Moreover, it is also found in the ancient bedrock all over the planet in the form of thick layers in places where water bodies used to exist in the form of salt lakes and seas, all of which have evaporated millions of years ago.
About 4,700 years ago, the Chinese Png-tzao-kan-mu, one of the earliest known writings, recorded more than 40 types of salt. Ancient civilizations have used salt as one of the vital supplements in diet, with archaeological evidence of Iron Age salt-making largely based upon the discovery of remnants of coarse pottery vessels and supporting pillars recognized as being connected with salt-making and known as briquettage. In Britain, lead salt pans were used by the Romans at Middlewich, Nantwich and Northwich and excavations at Middlewich and Nantwich have revealed extensive salt-making settlements. Moreover, writings on salt no doubt also existed on the clay tablets of Ancient Babylon and on Egyptian papyri. Even without written evidence we can be fairly certain that salt-making and use was a feature of life in all ancient communities.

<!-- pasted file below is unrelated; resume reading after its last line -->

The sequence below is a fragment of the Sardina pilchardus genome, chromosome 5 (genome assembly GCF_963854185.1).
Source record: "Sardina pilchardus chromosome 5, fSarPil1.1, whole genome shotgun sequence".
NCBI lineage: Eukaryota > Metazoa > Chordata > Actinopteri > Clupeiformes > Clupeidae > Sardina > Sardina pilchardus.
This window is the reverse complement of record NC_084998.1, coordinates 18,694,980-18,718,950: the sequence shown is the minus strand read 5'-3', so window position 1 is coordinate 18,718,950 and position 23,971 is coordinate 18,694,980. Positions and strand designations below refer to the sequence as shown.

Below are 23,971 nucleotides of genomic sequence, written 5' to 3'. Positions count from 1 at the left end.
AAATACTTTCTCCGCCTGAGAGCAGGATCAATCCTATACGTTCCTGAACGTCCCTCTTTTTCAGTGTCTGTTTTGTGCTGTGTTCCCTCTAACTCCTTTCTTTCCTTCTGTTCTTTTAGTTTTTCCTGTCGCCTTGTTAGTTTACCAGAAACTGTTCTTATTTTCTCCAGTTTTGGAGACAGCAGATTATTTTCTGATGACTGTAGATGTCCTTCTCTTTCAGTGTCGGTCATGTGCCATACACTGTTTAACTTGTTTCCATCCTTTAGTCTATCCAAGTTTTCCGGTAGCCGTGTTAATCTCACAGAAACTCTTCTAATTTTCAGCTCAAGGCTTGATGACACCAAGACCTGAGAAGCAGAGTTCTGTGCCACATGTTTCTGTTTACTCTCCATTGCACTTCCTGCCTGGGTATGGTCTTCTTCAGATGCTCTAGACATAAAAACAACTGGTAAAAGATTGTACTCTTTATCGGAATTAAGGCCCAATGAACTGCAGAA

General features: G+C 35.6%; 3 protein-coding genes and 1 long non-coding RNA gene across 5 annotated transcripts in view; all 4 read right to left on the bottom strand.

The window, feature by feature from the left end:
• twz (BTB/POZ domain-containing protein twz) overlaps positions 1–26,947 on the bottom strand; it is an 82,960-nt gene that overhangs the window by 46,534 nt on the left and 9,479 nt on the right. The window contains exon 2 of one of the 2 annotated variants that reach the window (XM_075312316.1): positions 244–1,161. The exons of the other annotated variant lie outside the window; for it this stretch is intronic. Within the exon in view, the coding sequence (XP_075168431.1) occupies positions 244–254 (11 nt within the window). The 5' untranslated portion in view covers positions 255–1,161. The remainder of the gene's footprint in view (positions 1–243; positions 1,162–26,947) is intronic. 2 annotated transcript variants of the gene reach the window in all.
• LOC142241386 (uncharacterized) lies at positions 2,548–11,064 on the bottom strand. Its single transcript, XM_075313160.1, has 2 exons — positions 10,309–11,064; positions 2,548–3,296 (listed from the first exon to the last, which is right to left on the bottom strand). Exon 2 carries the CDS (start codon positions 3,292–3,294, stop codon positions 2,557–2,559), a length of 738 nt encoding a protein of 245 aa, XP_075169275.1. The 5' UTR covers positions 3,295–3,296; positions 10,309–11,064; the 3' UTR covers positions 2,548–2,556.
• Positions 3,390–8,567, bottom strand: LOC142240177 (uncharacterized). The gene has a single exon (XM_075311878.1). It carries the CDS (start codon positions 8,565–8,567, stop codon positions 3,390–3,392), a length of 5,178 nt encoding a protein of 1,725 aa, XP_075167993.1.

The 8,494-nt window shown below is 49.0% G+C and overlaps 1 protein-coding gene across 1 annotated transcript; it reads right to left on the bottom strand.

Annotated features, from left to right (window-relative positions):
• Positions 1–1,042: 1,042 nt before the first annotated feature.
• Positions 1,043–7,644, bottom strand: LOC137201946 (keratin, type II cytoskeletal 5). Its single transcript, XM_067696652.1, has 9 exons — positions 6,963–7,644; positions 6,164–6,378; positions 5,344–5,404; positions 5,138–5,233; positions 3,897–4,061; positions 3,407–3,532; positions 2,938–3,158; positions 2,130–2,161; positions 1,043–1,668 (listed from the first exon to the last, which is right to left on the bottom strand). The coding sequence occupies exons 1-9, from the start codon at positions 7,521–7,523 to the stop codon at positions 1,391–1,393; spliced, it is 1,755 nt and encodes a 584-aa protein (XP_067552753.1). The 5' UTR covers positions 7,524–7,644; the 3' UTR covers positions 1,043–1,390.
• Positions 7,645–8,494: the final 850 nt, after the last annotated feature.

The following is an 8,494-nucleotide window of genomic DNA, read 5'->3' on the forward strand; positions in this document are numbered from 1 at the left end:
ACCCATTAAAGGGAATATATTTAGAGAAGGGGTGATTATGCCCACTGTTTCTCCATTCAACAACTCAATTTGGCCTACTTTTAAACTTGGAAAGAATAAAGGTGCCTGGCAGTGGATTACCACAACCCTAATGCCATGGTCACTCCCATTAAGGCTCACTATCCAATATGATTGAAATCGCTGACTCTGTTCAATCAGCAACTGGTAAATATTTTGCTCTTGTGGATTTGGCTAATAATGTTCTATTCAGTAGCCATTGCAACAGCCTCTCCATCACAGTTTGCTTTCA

Considering it's chemical and physical properties, Sodium Chloride is usually found as a clear or whit